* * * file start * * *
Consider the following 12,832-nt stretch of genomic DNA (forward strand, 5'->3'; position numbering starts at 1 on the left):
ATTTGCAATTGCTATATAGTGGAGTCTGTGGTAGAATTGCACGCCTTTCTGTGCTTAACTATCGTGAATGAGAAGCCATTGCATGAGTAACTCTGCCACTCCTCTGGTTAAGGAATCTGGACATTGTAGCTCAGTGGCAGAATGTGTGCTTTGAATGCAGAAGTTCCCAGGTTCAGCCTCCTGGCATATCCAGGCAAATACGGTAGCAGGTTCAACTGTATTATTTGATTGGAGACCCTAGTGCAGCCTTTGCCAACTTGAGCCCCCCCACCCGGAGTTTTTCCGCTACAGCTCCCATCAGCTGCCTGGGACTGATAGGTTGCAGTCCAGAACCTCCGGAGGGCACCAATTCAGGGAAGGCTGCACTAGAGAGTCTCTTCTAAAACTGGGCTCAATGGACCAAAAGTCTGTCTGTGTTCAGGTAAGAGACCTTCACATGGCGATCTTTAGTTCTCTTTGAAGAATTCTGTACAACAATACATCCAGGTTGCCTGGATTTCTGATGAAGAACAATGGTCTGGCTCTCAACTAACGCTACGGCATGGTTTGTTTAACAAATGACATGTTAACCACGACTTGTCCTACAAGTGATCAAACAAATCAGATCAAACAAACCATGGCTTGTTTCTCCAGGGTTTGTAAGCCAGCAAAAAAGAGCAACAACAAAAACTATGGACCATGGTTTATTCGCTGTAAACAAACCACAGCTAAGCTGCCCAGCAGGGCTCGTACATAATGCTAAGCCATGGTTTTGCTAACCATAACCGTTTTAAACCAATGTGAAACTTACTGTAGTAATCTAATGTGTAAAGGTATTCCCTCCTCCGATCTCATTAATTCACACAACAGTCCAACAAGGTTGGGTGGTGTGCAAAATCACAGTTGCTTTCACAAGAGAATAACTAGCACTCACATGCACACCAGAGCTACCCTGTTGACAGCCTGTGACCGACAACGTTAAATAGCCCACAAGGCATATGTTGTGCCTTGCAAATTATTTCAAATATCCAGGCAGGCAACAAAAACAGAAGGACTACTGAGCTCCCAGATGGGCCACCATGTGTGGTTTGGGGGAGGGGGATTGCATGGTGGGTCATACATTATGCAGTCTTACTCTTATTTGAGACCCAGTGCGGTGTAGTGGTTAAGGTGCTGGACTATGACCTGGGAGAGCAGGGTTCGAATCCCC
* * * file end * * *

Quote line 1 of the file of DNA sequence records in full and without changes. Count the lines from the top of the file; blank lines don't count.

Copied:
Consider the following 12,832-nt stretch of genomic DNA (forward strand, 5'->3'; position numbering starts at 1 on the left):